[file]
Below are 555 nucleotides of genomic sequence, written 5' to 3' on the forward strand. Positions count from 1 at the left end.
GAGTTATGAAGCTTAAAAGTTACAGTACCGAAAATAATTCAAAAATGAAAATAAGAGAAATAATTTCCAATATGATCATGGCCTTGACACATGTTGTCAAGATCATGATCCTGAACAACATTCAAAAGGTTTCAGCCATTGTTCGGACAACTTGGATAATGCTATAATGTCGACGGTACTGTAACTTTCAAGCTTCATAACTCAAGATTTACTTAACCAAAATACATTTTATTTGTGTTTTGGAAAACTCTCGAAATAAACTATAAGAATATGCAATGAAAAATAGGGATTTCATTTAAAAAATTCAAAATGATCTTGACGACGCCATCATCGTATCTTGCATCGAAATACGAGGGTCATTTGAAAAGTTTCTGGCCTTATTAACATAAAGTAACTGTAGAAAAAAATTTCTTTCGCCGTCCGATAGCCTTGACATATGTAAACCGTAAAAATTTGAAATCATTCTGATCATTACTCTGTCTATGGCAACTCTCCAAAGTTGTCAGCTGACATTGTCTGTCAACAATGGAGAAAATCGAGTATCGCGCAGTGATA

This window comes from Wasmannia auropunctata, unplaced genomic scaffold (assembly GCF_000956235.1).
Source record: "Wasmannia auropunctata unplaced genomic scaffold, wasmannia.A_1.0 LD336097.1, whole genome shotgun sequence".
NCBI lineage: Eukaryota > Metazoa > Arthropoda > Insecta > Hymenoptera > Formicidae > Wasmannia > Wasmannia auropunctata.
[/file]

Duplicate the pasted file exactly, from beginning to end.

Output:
Below are 555 nucleotides of genomic sequence, written 5' to 3' on the forward strand. Positions count from 1 at the left end.
GAGTTATGAAGCTTAAAAGTTACAGTACCGAAAATAATTCAAAAATGAAAATAAGAGAAATAATTTCCAATATGATCATGGCCTTGACACATGTTGTCAAGATCATGATCCTGAACAACATTCAAAAGGTTTCAGCCATTGTTCGGACAACTTGGATAATGCTATAATGTCGACGGTACTGTAACTTTCAAGCTTCATAACTCAAGATTTACTTAACCAAAATACATTTTATTTGTGTTTTGGAAAACTCTCGAAATAAACTATAAGAATATGCAATGAAAAATAGGGATTTCATTTAAAAAATTCAAAATGATCTTGACGACGCCATCATCGTATCTTGCATCGAAATACGAGGGTCATTTGAAAAGTTTCTGGCCTTATTAACATAAAGTAACTGTAGAAAAAAATTTCTTTCGCCGTCCGATAGCCTTGACATATGTAAACCGTAAAAATTTGAAATCATTCTGATCATTACTCTGTCTATGGCAACTCTCCAAAGTTGTCAGCTGACATTGTCTGTCAACAATGGAGAAAATCGAGTATCGCGCAGTGATA

This window comes from Wasmannia auropunctata, unplaced genomic scaffold (assembly GCF_000956235.1).
Source record: "Wasmannia auropunctata unplaced genomic scaffold, wasmannia.A_1.0 LD336097.1, whole genome shotgun sequence".
NCBI lineage: Eukaryota > Metazoa > Arthropoda > Insecta > Hymenoptera > Formicidae > Wasmannia > Wasmannia auropunctata.